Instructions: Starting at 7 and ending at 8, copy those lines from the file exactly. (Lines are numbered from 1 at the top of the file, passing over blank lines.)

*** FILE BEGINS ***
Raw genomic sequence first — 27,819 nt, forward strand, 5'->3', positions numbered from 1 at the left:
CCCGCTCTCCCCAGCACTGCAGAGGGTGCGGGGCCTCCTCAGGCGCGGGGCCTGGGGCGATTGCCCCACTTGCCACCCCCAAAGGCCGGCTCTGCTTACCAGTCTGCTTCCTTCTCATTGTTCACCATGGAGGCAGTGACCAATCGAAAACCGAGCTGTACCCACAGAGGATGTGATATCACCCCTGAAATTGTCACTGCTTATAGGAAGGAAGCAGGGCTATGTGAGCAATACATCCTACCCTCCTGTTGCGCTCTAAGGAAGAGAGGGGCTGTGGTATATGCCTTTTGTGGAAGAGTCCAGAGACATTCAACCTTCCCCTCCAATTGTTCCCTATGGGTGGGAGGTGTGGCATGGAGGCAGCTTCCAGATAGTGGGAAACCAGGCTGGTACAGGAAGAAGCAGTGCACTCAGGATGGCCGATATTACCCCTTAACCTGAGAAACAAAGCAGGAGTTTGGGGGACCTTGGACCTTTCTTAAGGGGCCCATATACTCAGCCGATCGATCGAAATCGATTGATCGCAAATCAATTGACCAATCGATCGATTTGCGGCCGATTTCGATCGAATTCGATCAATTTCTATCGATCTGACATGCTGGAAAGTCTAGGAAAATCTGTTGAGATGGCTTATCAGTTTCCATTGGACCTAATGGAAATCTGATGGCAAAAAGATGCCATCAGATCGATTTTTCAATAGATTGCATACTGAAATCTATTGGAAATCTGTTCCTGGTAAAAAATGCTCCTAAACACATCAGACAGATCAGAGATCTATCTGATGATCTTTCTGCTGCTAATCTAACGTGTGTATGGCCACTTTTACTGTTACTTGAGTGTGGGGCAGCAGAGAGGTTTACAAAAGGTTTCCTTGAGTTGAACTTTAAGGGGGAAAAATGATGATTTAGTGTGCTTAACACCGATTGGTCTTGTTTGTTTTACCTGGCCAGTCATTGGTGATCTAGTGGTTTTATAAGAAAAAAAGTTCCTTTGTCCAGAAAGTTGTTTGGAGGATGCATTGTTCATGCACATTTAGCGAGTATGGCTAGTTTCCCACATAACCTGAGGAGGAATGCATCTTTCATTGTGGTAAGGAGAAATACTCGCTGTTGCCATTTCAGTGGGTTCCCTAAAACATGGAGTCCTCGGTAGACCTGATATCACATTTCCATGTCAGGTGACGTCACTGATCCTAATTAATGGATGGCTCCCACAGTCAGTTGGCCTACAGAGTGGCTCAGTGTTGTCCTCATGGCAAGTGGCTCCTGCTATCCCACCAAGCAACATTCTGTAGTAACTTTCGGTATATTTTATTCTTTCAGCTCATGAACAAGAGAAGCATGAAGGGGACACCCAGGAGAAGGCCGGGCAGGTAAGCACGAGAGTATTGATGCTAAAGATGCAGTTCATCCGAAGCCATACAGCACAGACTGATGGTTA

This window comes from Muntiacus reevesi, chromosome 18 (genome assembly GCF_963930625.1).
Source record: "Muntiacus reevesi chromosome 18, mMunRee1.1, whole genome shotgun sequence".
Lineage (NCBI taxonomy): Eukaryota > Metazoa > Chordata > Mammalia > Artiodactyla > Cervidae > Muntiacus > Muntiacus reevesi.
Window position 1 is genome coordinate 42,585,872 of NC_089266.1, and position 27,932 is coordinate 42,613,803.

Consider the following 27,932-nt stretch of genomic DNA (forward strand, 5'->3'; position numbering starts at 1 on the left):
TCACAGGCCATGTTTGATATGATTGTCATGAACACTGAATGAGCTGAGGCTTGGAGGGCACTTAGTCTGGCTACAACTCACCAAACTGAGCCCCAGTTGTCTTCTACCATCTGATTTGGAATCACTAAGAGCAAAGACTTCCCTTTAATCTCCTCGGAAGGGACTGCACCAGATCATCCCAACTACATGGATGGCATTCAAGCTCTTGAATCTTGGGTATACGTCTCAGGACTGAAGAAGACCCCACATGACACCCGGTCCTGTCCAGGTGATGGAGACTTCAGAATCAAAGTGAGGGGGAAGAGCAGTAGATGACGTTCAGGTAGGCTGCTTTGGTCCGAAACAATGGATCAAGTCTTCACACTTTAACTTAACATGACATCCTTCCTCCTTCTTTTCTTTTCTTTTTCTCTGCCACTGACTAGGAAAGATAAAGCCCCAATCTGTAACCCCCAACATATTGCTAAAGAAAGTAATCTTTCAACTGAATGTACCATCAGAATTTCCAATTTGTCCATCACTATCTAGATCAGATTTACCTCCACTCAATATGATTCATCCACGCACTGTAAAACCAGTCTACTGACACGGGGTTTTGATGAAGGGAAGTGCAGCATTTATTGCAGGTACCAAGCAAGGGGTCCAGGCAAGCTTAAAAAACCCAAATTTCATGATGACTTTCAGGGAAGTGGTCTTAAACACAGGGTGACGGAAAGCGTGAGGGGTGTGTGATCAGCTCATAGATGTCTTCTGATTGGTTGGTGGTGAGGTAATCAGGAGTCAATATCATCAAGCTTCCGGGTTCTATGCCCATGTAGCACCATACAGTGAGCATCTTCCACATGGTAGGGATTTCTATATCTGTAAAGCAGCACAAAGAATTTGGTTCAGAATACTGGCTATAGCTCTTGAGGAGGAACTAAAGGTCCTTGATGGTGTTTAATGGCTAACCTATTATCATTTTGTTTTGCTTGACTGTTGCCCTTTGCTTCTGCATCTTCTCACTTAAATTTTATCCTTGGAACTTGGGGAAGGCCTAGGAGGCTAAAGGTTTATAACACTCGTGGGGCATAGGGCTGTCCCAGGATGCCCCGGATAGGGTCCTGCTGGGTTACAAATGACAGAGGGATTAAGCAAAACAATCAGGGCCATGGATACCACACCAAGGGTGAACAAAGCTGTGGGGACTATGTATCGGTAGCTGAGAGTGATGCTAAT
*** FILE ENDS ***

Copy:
Consider the following 27,932-nt stretch of genomic DNA (forward strand, 5'->3'; position numbering starts at 1 on the left):
TCACAGGCCATGTTTGATATGATTGTCATGAACACTGAATGAGCTGAGGCTTGGAGGGCACTTAGTCTGGCTACAACTCACCAAACTGAGCCCCAGTTGTCTTCTACCATCTGATTTGGAATCACTAAGAGCAAAGACTTCCCTTTAATCTCCTCGGAAGGGACTGCACCAGATCATCCCAACTACATGGATGGCATTCAAGCTCTTGAATCTTGGGTATACGTCTCAGGACTGAAGAAGACCCCACATGACACCCGGTCCTGTCCAGGTGATGGAGACTTCAGAATCAAAGTGAGGGGGAAGAGCAGTAGATGACGTTCAGGTAGGCTGCTTTGGTCCGAAACAATGGATCAAGTCTTCACACTTTAACTTAACATGACATCCTTCCTCCTTCTTTTCTTTTCTTTTTCTCTGCCACTGACTAGGAAAGATAAAGCCCCAATCTGTAACCCCCAACATATTGCTAAAGAAAGTAATCTTTCAACTGAATGTACCATCAGAATTTCCAATTTGTCCATCACTATCTAGATCAGATTTACCTCCACTCAATATGATTCATCCACGCACTGTAAAACCAGTCTACTGACACGGGGTTTTGATGAAGGGAAGTGCAGCATTTATTGCAGGTACCAAGCAAGGGGTCCAGGCAAGCTTAAAAAACCCAAATTTCATGATGACTTTCAGGGAAGTGGTCTTAAACACAGGGTGACGGAAAGCGTGAGGGGTGTGTGATCAGCTCATAGATGTCTTCTGATTGGTTGGTGGTGAGGTAATCAGGAGTCAATATCATCAAGCTTCCGGGTTCTATGCCCATGTAGCACCATACAGTGAGCATCTTCCACATGGTAGGGATTTCTATATCTGTAAAGCAGCACAAAGAATTTGGTTCAGAATACTGGCTATAGCTCTTGAGGAGGAACTAAAGGTCCTTGATGGTGTTTAATGGCTAACCTATTATCATTTTGTTTTGCTTGACTGTTGCCCTTTGCTTCTGCATCTTCTCACTTAAATTTTATCCTTGGAACTTGGGGAAGGCCTAGGAGGCTAAAGGTTTATAACACTCGTGGGGCATAGGGCTGTCCCAGGATGCCCCGGATAGGGTCCTGCTGGGTTACAAATGACAGAGGGATTAAGCAAAACAATCAGGGCCATGGATACCACACCAAGGGTGAACAAAGCTGTGGGGACTATGTATCGGTAGCTGAGAGTGATGCTAAT